The Kansas City Council on Thursday will be asked to jump what’s said to be the final legislative hurdle before work can begin on the proposed downtown convention hotel.
The council’s Planning, Zoning and Economic Development Committee voted 4-0 Wednesday afternoon to advance and recommend passage of a proposed ordinance that will take care of three remaining details.
The ordinance sets the zoning and development plan for the site bounded by Truman Road, Baltimore Avenue, 16th Street and Wyandotte Avenue, enlarges the size of the 880-room hotel’s Community Improvement District to include the recently acquired American Hereford Association property, and allow a pedestrian bridge across Wyandotte.
Another key part of the ordinance also accelerates project approval. With full Council approval, the measure would take effect immediately and, advocates say, would not be subject to a referendum challenge.
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Councilman Quinton Lucas said the accelerated approval was in no way intended to circumvent the will of the voters. Rather, he said it was time to move a years-old project forward.
A group called Citizens for Responsible Government is conducting a petition drive to try to force the convention hotel project to a public vote in November. The petition drive challenges a previous ordinance that also dealt with the zoning and development plan.
The petitioners have gathered about 2,800 valid signatures of registered voters and need about 600 more by June 17 to meet the city charter requirements to force an election.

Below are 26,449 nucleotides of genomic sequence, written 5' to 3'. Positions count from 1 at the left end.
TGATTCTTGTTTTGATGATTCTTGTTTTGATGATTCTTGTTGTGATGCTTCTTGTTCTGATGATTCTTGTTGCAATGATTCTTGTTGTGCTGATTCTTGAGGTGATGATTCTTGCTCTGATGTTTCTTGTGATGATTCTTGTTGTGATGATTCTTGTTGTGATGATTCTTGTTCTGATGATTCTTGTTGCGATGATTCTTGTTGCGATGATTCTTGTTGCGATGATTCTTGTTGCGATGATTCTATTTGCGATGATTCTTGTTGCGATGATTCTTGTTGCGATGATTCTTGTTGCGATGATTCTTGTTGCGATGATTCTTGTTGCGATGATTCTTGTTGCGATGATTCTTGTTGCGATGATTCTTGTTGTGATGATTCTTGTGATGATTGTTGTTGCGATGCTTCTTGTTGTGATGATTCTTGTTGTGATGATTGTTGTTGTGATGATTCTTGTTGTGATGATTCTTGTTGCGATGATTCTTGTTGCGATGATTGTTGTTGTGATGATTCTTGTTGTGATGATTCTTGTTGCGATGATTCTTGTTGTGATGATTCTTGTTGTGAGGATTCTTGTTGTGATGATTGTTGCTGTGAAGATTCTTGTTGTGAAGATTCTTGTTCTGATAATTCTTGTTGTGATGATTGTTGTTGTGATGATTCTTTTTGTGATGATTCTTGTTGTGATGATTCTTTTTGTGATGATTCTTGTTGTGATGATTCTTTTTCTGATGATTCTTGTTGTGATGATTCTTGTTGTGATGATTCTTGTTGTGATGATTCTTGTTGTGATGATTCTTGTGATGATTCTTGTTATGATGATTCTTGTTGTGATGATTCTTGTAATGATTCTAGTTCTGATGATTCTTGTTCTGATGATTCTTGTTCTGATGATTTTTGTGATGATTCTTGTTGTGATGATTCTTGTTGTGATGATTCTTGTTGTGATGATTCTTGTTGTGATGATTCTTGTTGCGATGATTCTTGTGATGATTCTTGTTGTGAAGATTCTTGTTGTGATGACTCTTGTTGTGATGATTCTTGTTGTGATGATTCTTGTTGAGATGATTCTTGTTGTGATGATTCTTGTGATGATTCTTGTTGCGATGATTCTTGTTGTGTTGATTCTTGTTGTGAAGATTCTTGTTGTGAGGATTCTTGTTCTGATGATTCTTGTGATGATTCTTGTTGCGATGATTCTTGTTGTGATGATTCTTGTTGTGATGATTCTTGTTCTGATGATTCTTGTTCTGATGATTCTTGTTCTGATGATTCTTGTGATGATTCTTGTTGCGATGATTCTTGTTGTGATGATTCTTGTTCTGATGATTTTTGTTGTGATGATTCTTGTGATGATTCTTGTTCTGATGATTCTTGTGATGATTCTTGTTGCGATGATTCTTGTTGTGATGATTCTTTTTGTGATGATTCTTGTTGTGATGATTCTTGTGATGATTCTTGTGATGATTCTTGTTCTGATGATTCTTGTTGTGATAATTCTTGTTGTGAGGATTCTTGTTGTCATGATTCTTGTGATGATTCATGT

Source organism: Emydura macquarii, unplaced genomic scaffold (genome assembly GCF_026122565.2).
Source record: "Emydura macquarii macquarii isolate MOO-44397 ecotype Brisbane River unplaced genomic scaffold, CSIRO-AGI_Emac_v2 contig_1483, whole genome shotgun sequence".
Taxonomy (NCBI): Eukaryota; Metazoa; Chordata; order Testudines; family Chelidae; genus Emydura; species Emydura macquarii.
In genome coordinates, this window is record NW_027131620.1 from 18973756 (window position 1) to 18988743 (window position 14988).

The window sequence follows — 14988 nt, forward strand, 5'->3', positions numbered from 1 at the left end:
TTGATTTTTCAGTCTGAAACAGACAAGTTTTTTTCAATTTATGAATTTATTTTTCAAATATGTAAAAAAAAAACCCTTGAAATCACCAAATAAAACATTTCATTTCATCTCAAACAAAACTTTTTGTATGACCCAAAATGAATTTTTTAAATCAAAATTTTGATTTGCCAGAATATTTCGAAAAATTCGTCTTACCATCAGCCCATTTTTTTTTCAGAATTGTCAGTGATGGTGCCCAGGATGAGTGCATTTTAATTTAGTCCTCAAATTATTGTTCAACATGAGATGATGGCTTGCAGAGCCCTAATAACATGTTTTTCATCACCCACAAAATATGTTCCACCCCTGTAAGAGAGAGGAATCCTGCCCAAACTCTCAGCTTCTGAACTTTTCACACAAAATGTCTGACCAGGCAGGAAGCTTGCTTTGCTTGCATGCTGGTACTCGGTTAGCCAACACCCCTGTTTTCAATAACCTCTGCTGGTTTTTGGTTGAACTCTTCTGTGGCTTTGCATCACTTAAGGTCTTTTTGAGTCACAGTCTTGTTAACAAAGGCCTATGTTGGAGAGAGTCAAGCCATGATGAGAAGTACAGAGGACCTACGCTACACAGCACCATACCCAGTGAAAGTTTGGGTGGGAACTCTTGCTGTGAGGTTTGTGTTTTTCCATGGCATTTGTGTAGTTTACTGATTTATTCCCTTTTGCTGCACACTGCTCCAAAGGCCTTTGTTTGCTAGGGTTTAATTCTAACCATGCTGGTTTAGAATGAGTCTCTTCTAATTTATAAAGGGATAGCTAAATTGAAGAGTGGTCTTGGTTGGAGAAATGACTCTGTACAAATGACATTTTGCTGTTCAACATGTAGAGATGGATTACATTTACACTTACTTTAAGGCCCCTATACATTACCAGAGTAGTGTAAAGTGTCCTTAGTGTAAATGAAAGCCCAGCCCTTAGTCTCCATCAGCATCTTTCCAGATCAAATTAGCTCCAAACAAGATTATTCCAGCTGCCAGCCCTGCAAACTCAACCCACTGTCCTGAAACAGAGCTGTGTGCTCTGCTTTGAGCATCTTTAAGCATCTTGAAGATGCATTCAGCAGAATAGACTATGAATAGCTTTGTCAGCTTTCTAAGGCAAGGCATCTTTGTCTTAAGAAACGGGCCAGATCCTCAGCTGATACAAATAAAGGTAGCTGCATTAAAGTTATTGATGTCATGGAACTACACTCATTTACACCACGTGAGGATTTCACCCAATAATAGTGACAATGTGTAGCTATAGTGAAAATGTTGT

If further challenges to the hotel fail, supporters of the project hope to break ground in late September or early October, with an opening in late 2019 or early 2020. It would be Kansas City’s first new convention hotel since 1985.
Hotel project leader Michael Burke, Visit KC CEO Ronnie Burt, Downtown Council CEO Bill Dietrich and representatives of JE Dunn, and the labor community told the committee that quick action was necessary to hold down costs, provide jobs and keep Kansas City’s convention industry competitive.
Dan Coffey and John Murphy, members of the petition-drive group, were the sole opponents testifying against the ordinance. They emphasized that they weren’t against a hotel being built but they were against secrecy concerning the investors and the financing and against a deal that might leave the city at risk if the hotel fails.
Responding to council members’ questions, Burke said the development team has received a guaranteed maximum price from JE Dunn but that the amount won’t be revealed publicly until the project timing is set.
Attorney Roxsen Koch, representing the development team, said the public will be able to see financing numbers before the deal closes, likely in August.